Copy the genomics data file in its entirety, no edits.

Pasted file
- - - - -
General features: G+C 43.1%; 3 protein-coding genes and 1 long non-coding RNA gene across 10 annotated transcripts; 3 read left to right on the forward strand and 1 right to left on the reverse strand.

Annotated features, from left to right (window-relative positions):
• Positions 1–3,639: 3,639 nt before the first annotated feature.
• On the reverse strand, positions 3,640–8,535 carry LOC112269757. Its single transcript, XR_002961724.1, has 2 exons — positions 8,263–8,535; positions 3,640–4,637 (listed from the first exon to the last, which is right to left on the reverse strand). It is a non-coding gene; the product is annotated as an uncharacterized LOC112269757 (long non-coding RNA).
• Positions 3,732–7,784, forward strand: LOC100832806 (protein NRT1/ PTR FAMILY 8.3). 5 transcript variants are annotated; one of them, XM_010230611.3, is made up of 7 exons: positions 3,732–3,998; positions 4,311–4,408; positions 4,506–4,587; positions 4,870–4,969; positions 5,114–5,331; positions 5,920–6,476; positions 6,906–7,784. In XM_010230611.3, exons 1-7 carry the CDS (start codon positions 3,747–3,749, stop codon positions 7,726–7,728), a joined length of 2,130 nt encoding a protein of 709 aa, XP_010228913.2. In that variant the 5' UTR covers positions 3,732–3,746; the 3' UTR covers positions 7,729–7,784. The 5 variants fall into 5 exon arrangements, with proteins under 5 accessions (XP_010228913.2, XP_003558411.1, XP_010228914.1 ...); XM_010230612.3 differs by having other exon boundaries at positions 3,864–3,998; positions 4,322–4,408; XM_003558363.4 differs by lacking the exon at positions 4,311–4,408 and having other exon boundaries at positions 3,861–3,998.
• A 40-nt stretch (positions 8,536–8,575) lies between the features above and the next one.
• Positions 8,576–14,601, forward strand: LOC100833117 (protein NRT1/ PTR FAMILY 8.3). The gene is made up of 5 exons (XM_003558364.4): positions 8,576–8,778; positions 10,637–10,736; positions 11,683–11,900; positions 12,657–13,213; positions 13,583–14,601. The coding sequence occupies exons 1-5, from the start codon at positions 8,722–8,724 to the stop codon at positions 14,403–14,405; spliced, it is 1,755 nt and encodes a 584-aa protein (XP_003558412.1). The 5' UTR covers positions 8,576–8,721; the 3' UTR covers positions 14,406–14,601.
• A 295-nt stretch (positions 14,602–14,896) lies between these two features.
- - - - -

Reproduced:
General features: G+C 43.1%; 3 protein-coding genes and 1 long non-coding RNA gene across 10 annotated transcripts; 3 read left to right on the forward strand and 1 right to left on the reverse strand.

Annotated features, from left to right (window-relative positions):
• Positions 1–3,639: 3,639 nt before the first annotated feature.
• On the reverse strand, positions 3,640–8,535 carry LOC112269757. Its single transcript, XR_002961724.1, has 2 exons — positions 8,263–8,535; positions 3,640–4,637 (listed from the first exon to the last, which is right to left on the reverse strand). It is a non-coding gene; the product is annotated as an uncharacterized LOC112269757 (long non-coding RNA).
• Positions 3,732–7,784, forward strand: LOC100832806 (protein NRT1/ PTR FAMILY 8.3). 5 transcript variants are annotated; one of them, XM_010230611.3, is made up of 7 exons: positions 3,732–3,998; positions 4,311–4,408; positions 4,506–4,587; positions 4,870–4,969; positions 5,114–5,331; positions 5,920–6,476; positions 6,906–7,784. In XM_010230611.3, exons 1-7 carry the CDS (start codon positions 3,747–3,749, stop codon positions 7,726–7,728), a joined length of 2,130 nt encoding a protein of 709 aa, XP_010228913.2. In that variant the 5' UTR covers positions 3,732–3,746; the 3' UTR covers positions 7,729–7,784. The 5 variants fall into 5 exon arrangements, with proteins under 5 accessions (XP_010228913.2, XP_003558411.1, XP_010228914.1 ...); XM_010230612.3 differs by having other exon boundaries at positions 3,864–3,998; positions 4,322–4,408; XM_003558363.4 differs by lacking the exon at positions 4,311–4,408 and having other exon boundaries at positions 3,861–3,998.
• A 40-nt stretch (positions 8,536–8,575) lies between the features above and the next one.
• Positions 8,576–14,601, forward strand: LOC100833117 (protein NRT1/ PTR FAMILY 8.3). The gene is made up of 5 exons (XM_003558364.4): positions 8,576–8,778; positions 10,637–10,736; positions 11,683–11,900; positions 12,657–13,213; positions 13,583–14,601. The coding sequence occupies exons 1-5, from the start codon at positions 8,722–8,724 to the stop codon at positions 14,403–14,405; spliced, it is 1,755 nt and encodes a 584-aa protein (XP_003558412.1). The 5' UTR covers positions 8,576–8,721; the 3' UTR covers positions 14,406–14,601.
• A 295-nt stretch (positions 14,602–14,896) lies between these two features.